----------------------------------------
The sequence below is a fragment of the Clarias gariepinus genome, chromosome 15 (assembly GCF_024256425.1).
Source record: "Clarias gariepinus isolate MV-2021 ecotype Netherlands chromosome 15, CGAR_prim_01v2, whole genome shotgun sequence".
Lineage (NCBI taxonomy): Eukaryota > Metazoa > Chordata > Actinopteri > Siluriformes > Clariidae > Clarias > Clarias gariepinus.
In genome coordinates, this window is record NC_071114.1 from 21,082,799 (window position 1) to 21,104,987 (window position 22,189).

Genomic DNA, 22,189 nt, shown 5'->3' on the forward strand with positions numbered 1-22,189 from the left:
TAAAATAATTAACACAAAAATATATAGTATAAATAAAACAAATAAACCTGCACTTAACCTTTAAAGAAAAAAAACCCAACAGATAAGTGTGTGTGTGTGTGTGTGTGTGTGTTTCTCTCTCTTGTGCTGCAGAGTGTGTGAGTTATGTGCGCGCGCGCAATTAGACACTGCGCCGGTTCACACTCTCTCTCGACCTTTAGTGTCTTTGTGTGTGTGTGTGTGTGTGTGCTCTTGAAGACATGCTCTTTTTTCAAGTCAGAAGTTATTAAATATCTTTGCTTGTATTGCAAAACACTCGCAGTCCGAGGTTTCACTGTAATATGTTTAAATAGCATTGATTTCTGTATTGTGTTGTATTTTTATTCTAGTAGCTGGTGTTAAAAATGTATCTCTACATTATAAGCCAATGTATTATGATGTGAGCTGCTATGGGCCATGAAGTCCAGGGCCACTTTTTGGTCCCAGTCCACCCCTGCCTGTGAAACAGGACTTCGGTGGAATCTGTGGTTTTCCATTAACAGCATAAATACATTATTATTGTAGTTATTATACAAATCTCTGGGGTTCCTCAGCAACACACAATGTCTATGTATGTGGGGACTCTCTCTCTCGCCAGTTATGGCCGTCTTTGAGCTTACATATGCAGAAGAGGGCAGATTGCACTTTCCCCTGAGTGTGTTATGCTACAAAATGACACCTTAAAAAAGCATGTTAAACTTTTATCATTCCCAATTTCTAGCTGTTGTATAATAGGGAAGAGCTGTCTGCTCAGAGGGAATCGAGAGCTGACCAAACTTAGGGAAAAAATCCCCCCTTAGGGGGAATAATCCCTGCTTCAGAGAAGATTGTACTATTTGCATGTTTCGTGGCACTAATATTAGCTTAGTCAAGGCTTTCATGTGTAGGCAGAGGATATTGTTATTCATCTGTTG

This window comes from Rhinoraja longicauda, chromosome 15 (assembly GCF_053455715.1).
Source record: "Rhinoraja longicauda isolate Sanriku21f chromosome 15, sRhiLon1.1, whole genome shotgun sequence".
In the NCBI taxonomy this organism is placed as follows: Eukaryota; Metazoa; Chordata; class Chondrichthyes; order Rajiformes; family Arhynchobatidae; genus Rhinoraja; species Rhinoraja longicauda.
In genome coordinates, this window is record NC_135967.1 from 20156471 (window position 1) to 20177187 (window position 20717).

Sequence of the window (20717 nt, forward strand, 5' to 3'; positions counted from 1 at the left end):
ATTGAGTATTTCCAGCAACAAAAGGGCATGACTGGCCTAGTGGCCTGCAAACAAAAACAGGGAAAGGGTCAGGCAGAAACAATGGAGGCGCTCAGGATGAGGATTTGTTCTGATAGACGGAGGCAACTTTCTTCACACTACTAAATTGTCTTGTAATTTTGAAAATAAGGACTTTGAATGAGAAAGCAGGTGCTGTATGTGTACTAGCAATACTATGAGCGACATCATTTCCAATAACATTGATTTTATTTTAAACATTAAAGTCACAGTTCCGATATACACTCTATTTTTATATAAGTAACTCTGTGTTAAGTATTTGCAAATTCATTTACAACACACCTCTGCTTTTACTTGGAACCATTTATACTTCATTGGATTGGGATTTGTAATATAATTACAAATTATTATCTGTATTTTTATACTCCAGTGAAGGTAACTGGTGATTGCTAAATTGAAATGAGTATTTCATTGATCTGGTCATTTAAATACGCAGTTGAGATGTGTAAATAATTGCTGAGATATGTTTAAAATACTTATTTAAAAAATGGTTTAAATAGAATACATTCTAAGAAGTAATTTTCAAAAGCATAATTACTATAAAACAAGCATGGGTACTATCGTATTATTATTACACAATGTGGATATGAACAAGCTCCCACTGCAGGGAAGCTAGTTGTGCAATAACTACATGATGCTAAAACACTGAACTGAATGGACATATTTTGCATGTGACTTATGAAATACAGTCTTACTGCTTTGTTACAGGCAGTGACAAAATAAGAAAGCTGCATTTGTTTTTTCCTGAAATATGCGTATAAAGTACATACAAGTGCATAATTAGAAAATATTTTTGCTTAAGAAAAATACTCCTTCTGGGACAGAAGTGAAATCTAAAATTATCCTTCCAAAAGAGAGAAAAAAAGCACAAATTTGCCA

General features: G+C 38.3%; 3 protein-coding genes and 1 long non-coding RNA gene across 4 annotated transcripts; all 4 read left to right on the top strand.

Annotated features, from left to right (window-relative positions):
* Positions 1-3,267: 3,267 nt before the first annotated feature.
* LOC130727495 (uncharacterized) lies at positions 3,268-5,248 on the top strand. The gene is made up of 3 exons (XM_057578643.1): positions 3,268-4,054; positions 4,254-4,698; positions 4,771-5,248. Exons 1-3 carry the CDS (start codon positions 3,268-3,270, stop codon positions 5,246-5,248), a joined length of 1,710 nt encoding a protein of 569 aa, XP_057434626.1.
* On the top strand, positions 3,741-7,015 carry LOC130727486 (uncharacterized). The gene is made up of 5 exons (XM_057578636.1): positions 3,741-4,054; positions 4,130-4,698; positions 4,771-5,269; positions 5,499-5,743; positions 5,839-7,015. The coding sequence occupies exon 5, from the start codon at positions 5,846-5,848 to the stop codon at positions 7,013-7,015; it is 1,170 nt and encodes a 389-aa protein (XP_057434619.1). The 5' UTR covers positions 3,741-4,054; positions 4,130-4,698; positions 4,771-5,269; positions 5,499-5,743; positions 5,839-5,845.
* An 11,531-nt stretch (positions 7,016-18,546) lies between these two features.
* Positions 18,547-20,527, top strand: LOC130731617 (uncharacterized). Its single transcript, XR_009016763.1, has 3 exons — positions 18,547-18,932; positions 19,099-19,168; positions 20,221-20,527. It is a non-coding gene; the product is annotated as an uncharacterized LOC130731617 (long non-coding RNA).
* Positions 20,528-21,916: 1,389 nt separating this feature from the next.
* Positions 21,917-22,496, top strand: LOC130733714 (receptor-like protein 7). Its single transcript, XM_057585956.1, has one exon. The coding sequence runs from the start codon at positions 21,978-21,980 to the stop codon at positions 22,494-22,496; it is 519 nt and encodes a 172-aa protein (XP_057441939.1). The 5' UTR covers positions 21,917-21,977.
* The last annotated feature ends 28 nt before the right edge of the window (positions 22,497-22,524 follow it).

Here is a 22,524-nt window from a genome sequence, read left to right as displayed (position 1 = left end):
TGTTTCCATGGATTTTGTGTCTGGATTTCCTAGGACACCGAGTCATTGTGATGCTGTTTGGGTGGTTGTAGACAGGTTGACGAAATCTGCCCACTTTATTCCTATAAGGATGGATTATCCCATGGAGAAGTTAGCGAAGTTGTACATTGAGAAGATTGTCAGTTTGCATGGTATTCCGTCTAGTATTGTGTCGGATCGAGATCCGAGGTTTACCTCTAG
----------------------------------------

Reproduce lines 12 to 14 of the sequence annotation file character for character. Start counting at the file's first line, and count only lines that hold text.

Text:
ATTGAGTATTTCCAGCAACAAAAGGGCATGACTGGCCTAGTGGCCTGCAAACAAAAACAGGGAAAGGGTCAGGCAGAAACAATGGAGGCGCTCAGGATGAGGATTTGTTCTGATAGACGGAGGCAACTTTCTTCACACTACTAAATTGTCTTGTAATTTTGAAAATAAGGACTTTGAATGAGAAAGCAGGTGCTGTATGTGTACTAGCAATACTATGAGCGACATCATTTCCAATAACATTGATTTTATTTTAAACATTAAAGTCACAGTTCCGATATACACTCTATTTTTATATAAGTAACTCTGTGTTAAGTATTTGCAAATTCATTTACAACACACCTCTGCTTTTACTTGGAACCATTTATACTTCATTGGATTGGGATTTGTAATATAATTACAAATTATTATCTGTATTTTTATACTCCAGTGAAGGTAACTGGTGATTGCTAAATTGAAATGAGTATTTCATTGATCTGGTCATTTAAATACGCAGTTGAGATGTGTAAATAATTGCTGAGATATGTTTAAAATACTTATTTAAAAAATGGTTTAAATAGAATACATTCTAAGAAGTAATTTTCAAAAGCATAATTACTATAAAACAAGCATGGGTACTATCGTATTATTATTACACAATGTGGATATGAACAAGCTCCCACTGCAGGGAAGCTAGTTGTGCAATAACTACATGATGCTAAAACACTGAACTGAATGGACATATTTTGCATGTGACTTATGAAATACAGTCTTACTGCTTTGTTACAGGCAGTGACAAAATAAGAAAGCTGCATTTGTTTTTTCCTGAAATATGCGTATAAAGTACATACAAGTGCATAATTAGAAAATATTTTTGCTTAAGAAAAATACTCCTTCTGGGACAGAAGTGAAATCTAAAATTATCCTTCCAAAAGAGAGAAAAAAAGCACAAATTTGCCA

General features: G+C 38.3%; 3 protein-coding genes and 1 long non-coding RNA gene across 4 annotated transcripts; all 4 read left to right on the top strand.

Annotated features, from left to right (window-relative positions):